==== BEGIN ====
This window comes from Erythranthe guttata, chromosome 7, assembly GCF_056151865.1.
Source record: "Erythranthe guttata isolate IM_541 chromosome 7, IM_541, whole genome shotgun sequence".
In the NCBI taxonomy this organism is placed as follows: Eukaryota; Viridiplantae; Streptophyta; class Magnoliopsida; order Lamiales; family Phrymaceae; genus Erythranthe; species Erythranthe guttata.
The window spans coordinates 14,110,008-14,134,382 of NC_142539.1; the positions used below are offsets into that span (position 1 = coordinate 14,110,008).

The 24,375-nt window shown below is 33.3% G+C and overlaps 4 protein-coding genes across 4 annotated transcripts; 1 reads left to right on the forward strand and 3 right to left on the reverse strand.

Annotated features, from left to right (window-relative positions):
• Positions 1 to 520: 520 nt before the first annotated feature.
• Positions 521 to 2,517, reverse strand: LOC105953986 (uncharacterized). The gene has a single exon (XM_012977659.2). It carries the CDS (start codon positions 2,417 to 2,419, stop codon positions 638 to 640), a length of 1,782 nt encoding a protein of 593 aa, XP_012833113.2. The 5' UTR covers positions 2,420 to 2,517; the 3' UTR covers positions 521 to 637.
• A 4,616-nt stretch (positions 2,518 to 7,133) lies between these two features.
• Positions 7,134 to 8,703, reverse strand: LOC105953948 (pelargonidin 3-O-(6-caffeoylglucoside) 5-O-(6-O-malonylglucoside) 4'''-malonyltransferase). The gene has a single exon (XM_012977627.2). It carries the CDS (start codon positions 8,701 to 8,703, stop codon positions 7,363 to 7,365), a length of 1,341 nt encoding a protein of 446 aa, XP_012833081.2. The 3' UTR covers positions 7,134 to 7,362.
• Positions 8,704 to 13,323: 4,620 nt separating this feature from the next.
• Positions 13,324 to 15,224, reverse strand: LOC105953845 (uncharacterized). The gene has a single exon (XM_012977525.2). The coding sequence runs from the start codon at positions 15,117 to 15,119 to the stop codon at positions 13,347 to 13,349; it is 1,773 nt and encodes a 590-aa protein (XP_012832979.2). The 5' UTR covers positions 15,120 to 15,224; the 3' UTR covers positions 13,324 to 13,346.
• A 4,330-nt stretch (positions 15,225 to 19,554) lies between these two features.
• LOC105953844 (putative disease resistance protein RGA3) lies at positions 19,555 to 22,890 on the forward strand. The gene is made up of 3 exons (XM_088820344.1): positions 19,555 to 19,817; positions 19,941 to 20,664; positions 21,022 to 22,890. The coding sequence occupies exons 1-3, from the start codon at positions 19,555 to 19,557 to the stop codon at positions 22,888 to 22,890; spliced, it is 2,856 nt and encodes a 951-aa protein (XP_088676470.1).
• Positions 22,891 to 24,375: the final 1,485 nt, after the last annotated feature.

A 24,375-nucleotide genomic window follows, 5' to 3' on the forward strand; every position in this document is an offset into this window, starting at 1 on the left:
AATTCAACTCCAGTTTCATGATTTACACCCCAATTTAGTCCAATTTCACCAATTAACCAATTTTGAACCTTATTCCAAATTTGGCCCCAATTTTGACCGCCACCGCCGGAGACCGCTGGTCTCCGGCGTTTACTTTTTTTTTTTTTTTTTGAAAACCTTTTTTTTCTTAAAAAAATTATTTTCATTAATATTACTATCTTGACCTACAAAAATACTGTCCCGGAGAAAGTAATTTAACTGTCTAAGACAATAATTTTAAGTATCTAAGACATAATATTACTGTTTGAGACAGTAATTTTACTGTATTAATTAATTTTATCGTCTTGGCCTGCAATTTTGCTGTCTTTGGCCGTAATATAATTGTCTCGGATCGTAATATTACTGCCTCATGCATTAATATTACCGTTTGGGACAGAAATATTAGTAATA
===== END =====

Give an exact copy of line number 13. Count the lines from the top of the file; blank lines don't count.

• A 4,330-nt stretch (positions 15,225 to 19,554) lies between these two features.